Do you like your job? Do you like your bosses? If so, why?

These are the key questions behind this special publication by The Baltimore Sun.

During these unsettled economic times, learning what makes workers happy is crucial information for companies. Budgets may be lean, but firms can take affordable steps to improve their employees' morale — sometimes it can be as simple as learning the workers' names or sharing information. That's not only good for employees; a company's bottom line also can benefit from happier workers.

To arrive at answers to the key questions, The Baltimore Sun partnered with WorkplaceDynamics — a Philadelphia- and London-based consulting firm that has conducted employment research for more than two dozen U.S. newspapers — to perform a confidential survey of hundreds of workers in this area.

The Sun invited 1,245 firms to participate in the poll. Of those, 117 were surveyed, with 15,625 employees completing questionnaires this summer.

Once the results were in, The Sun interviewed workers and managers at nine top-scoring firms — the three leaders in each of the categories of small, midsize and large companies.

Our list of the 75 top-scoring firms begins on Page 16, and an explanation of the survey's methodology is on Page 5.

Several conclusions can be drawn from the survey results and anonymous employee comments: Workers are happy when they feel their company is going in the right direction. They value career opportunities and flexible schedules. They appreciate clear communication, having autonomy, and being heard and valued by managers.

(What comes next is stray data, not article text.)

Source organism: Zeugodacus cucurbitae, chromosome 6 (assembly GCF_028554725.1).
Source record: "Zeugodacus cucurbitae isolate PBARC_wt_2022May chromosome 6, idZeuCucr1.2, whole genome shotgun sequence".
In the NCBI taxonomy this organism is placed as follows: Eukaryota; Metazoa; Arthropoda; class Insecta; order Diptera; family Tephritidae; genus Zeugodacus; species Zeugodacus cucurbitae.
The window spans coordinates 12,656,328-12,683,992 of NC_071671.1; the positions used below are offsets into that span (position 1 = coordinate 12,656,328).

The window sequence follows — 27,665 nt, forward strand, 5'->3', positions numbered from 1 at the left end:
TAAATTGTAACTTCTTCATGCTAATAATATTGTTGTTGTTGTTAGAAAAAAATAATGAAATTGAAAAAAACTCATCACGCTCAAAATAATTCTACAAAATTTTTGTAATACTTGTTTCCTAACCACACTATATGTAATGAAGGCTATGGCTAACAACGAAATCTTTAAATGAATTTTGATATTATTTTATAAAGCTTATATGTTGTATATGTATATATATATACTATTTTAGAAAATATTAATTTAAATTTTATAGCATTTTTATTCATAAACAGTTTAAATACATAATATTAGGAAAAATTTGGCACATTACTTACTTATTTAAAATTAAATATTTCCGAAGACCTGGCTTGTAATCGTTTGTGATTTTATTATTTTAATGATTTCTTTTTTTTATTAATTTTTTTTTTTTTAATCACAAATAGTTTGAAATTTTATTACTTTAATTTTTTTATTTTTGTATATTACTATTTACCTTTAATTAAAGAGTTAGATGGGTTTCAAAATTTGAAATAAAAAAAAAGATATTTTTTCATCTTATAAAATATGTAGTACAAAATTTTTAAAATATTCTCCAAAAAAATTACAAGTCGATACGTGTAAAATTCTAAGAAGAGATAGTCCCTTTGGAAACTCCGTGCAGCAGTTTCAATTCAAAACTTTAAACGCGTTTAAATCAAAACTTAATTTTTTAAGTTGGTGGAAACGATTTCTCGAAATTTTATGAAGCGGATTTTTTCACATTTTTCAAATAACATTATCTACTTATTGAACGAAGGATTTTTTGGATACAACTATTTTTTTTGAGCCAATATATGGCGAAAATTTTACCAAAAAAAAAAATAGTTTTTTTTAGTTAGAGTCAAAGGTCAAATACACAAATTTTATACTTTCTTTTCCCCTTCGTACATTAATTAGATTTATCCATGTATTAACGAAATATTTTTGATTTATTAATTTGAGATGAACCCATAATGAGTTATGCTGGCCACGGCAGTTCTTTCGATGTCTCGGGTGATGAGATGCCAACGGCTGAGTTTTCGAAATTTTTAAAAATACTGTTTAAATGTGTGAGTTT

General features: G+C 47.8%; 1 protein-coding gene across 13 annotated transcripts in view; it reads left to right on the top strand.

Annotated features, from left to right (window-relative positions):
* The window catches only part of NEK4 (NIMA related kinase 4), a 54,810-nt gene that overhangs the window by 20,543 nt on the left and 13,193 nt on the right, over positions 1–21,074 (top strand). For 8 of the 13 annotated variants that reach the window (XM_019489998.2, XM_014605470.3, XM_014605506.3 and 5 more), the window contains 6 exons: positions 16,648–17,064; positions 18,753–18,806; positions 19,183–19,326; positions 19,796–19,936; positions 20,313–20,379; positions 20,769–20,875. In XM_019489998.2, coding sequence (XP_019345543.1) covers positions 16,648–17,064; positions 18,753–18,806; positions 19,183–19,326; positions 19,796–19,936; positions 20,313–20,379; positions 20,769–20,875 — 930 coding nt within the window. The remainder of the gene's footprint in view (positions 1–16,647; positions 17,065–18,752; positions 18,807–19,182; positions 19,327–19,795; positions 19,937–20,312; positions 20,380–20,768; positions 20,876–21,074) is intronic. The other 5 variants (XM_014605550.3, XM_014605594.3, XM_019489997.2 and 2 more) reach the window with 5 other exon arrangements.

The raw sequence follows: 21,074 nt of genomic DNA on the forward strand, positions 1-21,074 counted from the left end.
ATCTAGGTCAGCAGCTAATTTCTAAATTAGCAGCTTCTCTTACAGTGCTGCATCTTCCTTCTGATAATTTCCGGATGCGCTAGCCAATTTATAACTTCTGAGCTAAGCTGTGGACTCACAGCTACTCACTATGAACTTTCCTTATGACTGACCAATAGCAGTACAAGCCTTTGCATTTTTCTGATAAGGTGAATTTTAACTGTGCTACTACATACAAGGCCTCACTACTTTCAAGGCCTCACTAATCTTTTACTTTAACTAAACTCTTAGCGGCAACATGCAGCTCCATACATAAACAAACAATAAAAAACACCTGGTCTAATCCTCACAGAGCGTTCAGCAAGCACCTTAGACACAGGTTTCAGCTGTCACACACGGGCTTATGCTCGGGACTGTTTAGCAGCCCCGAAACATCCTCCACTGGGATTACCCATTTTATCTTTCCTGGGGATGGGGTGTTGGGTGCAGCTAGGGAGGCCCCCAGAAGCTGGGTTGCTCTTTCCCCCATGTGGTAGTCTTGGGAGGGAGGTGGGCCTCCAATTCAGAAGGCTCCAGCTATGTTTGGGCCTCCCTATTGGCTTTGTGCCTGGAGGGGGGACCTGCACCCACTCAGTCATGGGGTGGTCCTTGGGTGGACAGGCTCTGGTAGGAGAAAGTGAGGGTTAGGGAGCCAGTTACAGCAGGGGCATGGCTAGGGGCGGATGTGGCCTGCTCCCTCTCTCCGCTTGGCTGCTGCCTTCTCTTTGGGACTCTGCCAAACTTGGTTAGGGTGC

Employees said they enjoyed meaningful work. "I feel like I am a part of something big," wrote one.

A word that appeared frequently in the comments: "family."

"I am part of a large, caring family."

"Working here is like a second family for me."

"My work family is as important to me as my very own family."

Bottom line: Establishing and maintaining a fully functioning, engaged workforce is about more than just money and benefits. Those things matter, of course, but heightened employee morale can also result from things like flexible work hours, or even intangible factors like a workplace's physical layout.

Wrote one employee, using the Chinese term for "vital force": "The whole building has positive Chi. The environment is serene, accommodating, comfortable and fun."

What's not to like?

We hope you enjoy this magazine, and we hope you'll consider nominating your company next year. And please spread the word!

Dave Rosenthal

Business Editor

The Baltimore Sun